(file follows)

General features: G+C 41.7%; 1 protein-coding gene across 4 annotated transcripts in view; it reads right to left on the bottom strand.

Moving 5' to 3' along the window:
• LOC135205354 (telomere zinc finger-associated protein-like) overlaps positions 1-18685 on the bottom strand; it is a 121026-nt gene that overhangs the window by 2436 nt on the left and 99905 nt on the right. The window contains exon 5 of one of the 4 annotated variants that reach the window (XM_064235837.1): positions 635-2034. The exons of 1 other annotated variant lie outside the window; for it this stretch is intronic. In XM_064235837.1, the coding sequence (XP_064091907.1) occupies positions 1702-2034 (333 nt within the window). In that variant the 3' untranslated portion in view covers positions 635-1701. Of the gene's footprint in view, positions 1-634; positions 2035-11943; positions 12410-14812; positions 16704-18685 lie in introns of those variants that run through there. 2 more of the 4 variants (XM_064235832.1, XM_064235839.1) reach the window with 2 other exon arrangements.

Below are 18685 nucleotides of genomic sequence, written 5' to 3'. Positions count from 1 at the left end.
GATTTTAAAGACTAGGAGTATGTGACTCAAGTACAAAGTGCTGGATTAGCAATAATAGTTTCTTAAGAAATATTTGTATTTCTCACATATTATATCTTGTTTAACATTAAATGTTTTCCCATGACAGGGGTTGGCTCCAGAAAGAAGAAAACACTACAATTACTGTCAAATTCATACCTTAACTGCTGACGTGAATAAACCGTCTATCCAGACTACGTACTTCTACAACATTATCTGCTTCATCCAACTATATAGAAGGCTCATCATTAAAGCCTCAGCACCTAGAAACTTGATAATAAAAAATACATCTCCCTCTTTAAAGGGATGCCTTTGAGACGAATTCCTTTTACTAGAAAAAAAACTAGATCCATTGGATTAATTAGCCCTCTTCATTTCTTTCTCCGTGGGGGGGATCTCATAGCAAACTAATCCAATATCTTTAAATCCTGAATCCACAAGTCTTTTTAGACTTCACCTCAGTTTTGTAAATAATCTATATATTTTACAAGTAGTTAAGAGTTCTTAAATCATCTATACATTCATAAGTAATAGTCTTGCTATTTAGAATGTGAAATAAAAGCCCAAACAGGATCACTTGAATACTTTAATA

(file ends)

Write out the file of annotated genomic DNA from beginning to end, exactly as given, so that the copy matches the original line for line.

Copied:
General features: G+C 41.7%; 1 protein-coding gene across 4 annotated transcripts in view; it reads right to left on the bottom strand.

Moving 5' to 3' along the window:
• LOC135205354 (telomere zinc finger-associated protein-like) overlaps positions 1-18685 on the bottom strand; it is a 121026-nt gene that overhangs the window by 2436 nt on the left and 99905 nt on the right. The window contains exon 5 of one of the 4 annotated variants that reach the window (XM_064235837.1): positions 635-2034. The exons of 1 other annotated variant lie outside the window; for it this stretch is intronic. In XM_064235837.1, the coding sequence (XP_064091907.1) occupies positions 1702-2034 (333 nt within the window). In that variant the 3' untranslated portion in view covers positions 635-1701. Of the gene's footprint in view, positions 1-634; positions 2035-11943; positions 12410-14812; positions 16704-18685 lie in introns of those variants that run through there. 2 more of the 4 variants (XM_064235832.1, XM_064235839.1) reach the window with 2 other exon arrangements.

Below are 18685 nucleotides of genomic sequence, written 5' to 3'. Positions count from 1 at the left end.
GATTTTAAAGACTAGGAGTATGTGACTCAAGTACAAAGTGCTGGATTAGCAATAATAGTTTCTTAAGAAATATTTGTATTTCTCACATATTATATCTTGTTTAACATTAAATGTTTTCCCATGACAGGGGTTGGCTCCAGAAAGAAGAAAACACTACAATTACTGTCAAATTCATACCTTAACTGCTGACGTGAATAAACCGTCTATCCAGACTACGTACTTCTACAACATTATCTGCTTCATCCAACTATATAGAAGGCTCATCATTAAAGCCTCAGCACCTAGAAACTTGATAATAAAAAATACATCTCCCTCTTTAAAGGGATGCCTTTGAGACGAATTCCTTTTACTAGAAAAAAAACTAGATCCATTGGATTAATTAGCCCTCTTCATTTCTTTCTCCGTGGGGGGGATCTCATAGCAAACTAATCCAATATCTTTAAATCCTGAATCCACAAGTCTTTTTAGACTTCACCTCAGTTTTGTAAATAATCTATATATTTTACAAGTAGTTAAGAGTTCTTAAATCATCTATACATTCATAAGTAATAGTCTTGCTATTTAGAATGTGAAATAAAAGCCCAAACAGGATCACTTGAATACTTTAATA